Home base on and off until the end of the year is a comfortable one-room apartment in Salzburg, Austria, a city chosen because of its central European location and because everyone who has been here seems to fall in love with it.
The drive here from Normandy took three days, one gorgeous day across northern France and two dreary, foggy days down to Lake Geneva and then up through Zurich and Munich to Salzburg. I drove through some of the most magnificent scenery on this planet and couldn’t see any of it. But you still manage to learn a few things along the way.
- Wind power is big over here. Approaching the airport in Amsterdam you see many of the enormous wind turbines, and many more on the highway south of the city, and through Belgium and France as well, usually four to ten at a time. (South of Amsterdam there is an old-fashioned Dutch windmill next to the highway, maybe a quarter mile from one of the huge turbines … the juxtaposition would have made a great picture.) Donald Trump is suing half of Scotland because of plans to put some of these things off the coast where he’s building a golf course, but they really are quite beautiful, sleekly elegant, a functional sculpture. And they do it the right way here, with small groupings and considerable distance between them so they’re not oppressive or overwhelming. I don’t know if they’re efficient, but they sure are striking. The German-speaking countries, curiously, seem to prefer large solar farms.
- I drove the entire width of France, from Normandy to Strasbourg, without seeing one marked police car.
- But I did see one in Vevey, Switzerland, and the officer was very understanding that I was going the wrong way on a one-way street. I’d done the same thing in Strasbourg and almost got whacked by a streetcar. The downtown areas in these old cities are lovely, but narrow and confusing. Strasbourg, by the way, is a beautiful city, deserving of more than a 12-hour visit. I took a nice walk down the Rue du 22 Novembre, a curious name, and a Google search seems to indicate (it’s in French) that it’s a significant date from 1918. Of course that date has a different meaning in the U.S.
- Until just a few years ago all new homes built in Switzerland were required to have an air raid shelter. After a great dinner with Susan Kaye and her son in her home overlooking Lake Geneva (Susan and her boyfriend Jan are renting my house in Florida for a year), she showed me the room in her basement with a vault-like door and room for 24 people. If the word went out she would have one day to get the pool table out and provisions and 24 little beds in. “It’s Swiss paranoia,” Susan explained. “When you’ve never taken sides, you don’t know who to trust!”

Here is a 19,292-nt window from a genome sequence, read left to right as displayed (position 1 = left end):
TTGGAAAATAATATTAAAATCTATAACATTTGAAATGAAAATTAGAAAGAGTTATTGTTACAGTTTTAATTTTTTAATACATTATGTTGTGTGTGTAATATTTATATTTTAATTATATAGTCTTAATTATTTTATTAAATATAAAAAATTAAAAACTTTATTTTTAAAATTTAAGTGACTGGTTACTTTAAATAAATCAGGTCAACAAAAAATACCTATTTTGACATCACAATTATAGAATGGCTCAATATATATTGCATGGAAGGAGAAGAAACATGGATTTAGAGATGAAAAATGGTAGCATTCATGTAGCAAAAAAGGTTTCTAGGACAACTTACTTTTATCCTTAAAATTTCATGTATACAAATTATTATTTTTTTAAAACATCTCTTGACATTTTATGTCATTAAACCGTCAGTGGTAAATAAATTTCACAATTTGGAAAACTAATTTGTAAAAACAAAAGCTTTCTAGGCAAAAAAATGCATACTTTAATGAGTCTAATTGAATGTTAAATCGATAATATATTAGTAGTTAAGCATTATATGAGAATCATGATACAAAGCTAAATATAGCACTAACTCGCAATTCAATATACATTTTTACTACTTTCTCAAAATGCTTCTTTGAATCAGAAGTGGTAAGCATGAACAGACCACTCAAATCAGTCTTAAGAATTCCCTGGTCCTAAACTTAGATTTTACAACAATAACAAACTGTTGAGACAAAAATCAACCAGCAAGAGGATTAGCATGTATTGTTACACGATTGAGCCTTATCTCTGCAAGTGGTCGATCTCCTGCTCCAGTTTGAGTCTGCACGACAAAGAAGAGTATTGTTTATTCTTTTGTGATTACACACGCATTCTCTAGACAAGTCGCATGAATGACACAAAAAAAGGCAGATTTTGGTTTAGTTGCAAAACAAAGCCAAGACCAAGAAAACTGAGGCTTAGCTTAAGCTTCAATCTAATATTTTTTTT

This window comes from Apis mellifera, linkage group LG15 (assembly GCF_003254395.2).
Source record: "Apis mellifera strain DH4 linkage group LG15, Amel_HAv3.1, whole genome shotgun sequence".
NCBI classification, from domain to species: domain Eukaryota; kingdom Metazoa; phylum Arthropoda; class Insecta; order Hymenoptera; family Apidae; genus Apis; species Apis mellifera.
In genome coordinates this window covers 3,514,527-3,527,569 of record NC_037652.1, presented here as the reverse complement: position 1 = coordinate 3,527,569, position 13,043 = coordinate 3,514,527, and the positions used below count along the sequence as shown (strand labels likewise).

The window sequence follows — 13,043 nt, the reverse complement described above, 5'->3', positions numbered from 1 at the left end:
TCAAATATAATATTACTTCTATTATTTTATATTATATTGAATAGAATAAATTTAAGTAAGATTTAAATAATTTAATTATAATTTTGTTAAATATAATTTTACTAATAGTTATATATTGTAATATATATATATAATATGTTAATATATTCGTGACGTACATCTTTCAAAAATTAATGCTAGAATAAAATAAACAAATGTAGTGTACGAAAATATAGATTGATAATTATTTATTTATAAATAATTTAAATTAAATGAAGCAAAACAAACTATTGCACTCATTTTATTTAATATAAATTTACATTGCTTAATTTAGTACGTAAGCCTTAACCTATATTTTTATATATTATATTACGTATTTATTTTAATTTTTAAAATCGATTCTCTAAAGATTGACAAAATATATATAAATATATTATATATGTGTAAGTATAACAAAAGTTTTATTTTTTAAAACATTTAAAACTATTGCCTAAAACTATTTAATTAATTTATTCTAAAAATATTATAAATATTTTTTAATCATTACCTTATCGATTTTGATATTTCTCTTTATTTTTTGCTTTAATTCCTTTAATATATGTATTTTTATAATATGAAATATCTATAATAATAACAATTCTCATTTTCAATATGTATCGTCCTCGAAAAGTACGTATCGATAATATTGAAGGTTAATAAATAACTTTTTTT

- In the U.S. we make a big deal at state lines, but I drove from Holland into Belgium, France, Switzerland and Germany with never any indication that a border had been crossed. There ain’t no sign in Lichtenstein. Entering Austria there is a tasteful marker saying “Republik of Osterreich”, but that’s it. This might be a “One Europe” statement, but I think they’re missing an opportunity. How about: “You Have Entered Switzerland, and Your Speed is Being Timed With Unparalleled Precision”. Or just “Welcome to France, Home of the Croissant”. Is that too much to ask?
The Hills Are Alive
The film The Sound of Music came out in 1965 and eventually replaced Gone With the Wind as the top-grossing movie of all time. It takes place in Salzburg, and my apartment has a DVD of the film, so I watched it when I first arrived. I hadn’t seen it in many years but it really does hold up; the music and the story are wonderful.
Even though the it’s set here and was partially filmed here, it was another ten or 12 years before Salzburg itself discovered the movie, and you get the sense it has never been fully embraced. Nevertheless, entrepreneurs decided to capitalize on the film’s enduring popularity by giving tours of some of the locations used in production, and today, you see Sound of Music tour buses and vans throughout the city. It seems every non-Salzburger has either just done the tour or is planning to.
With a few exceptions the exterior shots were done in Salzburg and the interiors in London studios. The hillside in the opening scene where Julie Andrews twirls and sings the title song is now a housing development, and is many kilometers from Salzburg. “If Maria had run back to the convent from there,” said Bruno, our guide, “she’d still be running.” The actual Nonnburg Abbey was built around 700, rebuilt in 1400 after a fire, and was the site of the real wedding between Maria and Captain von Trapp in 1927. It sits today in a place of prominence overlooking Old Town Salzburg.